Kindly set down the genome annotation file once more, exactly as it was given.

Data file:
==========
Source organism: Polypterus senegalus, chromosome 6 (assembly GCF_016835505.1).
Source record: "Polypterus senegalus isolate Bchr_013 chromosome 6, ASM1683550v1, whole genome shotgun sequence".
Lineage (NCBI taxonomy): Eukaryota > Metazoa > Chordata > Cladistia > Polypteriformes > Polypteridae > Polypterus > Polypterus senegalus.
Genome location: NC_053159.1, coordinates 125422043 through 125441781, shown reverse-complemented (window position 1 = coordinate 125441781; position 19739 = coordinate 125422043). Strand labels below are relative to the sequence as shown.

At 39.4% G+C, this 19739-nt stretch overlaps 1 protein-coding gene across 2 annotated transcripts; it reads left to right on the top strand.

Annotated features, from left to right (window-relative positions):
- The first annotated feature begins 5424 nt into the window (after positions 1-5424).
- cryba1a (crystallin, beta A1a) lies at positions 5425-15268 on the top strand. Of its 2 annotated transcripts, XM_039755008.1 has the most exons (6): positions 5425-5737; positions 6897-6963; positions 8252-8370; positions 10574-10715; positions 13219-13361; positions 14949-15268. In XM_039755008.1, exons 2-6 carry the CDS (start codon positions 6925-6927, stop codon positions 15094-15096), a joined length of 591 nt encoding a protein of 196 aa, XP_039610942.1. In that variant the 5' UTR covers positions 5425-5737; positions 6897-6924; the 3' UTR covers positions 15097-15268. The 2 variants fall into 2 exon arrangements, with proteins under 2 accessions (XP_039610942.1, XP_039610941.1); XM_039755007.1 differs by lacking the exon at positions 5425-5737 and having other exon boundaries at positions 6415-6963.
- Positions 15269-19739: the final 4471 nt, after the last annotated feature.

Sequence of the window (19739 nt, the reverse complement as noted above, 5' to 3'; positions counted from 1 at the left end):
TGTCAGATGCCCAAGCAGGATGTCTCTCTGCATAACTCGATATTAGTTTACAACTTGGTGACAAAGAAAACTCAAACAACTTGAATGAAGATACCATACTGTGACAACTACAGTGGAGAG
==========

Source organism: Polypterus senegalus, chromosome 6 (assembly GCF_016835505.1).
Source record: "Polypterus senegalus isolate Bchr_013 chromosome 6, ASM1683550v1, whole genome shotgun sequence".
Lineage (NCBI taxonomy): Eukaryota > Metazoa > Chordata > Cladistia > Polypteriformes > Polypteridae > Polypterus > Polypterus senegalus.
Genome location: NC_053159.1, coordinates 125422043 through 125441781, shown reverse-complemented (window position 1 = coordinate 125441781; position 19739 = coordinate 125422043). Strand labels below are relative to the sequence as shown.

At 39.4% G+C, this 19739-nt stretch overlaps 1 protein-coding gene across 2 annotated transcripts; it reads left to right on the top strand.

Annotated features, from left to right (window-relative positions):
- The first annotated feature begins 5424 nt into the window (after positions 1-5424).
- cryba1a (crystallin, beta A1a) lies at positions 5425-15268 on the top strand. Of its 2 annotated transcripts, XM_039755008.1 has the most exons (6): positions 5425-5737; positions 6897-6963; positions 8252-8370; positions 10574-10715; positions 13219-13361; positions 14949-15268. In XM_039755008.1, exons 2-6 carry the CDS (start codon positions 6925-6927, stop codon positions 15094-15096), a joined length of 591 nt encoding a protein of 196 aa, XP_039610942.1. In that variant the 5' UTR covers positions 5425-5737; positions 6897-6924; the 3' UTR covers positions 15097-15268. The 2 variants fall into 2 exon arrangements, with proteins under 2 accessions (XP_039610942.1, XP_039610941.1); XM_039755007.1 differs by lacking the exon at positions 5425-5737 and having other exon boundaries at positions 6415-6963.
- Positions 15269-19739: the final 4471 nt, after the last annotated feature.

Sequence of the window (19739 nt, the reverse complement as noted above, 5' to 3'; positions counted from 1 at the left end):
TGTCAGATGCCCAAGCAGGATGTCTCTCTGCATAACTCGATATTAGTTTACAACTTGGTGACAAAGAAAACTCAAACAACTTGAATGAAGATACCATACTGTGACAACTACAGTGGAGAG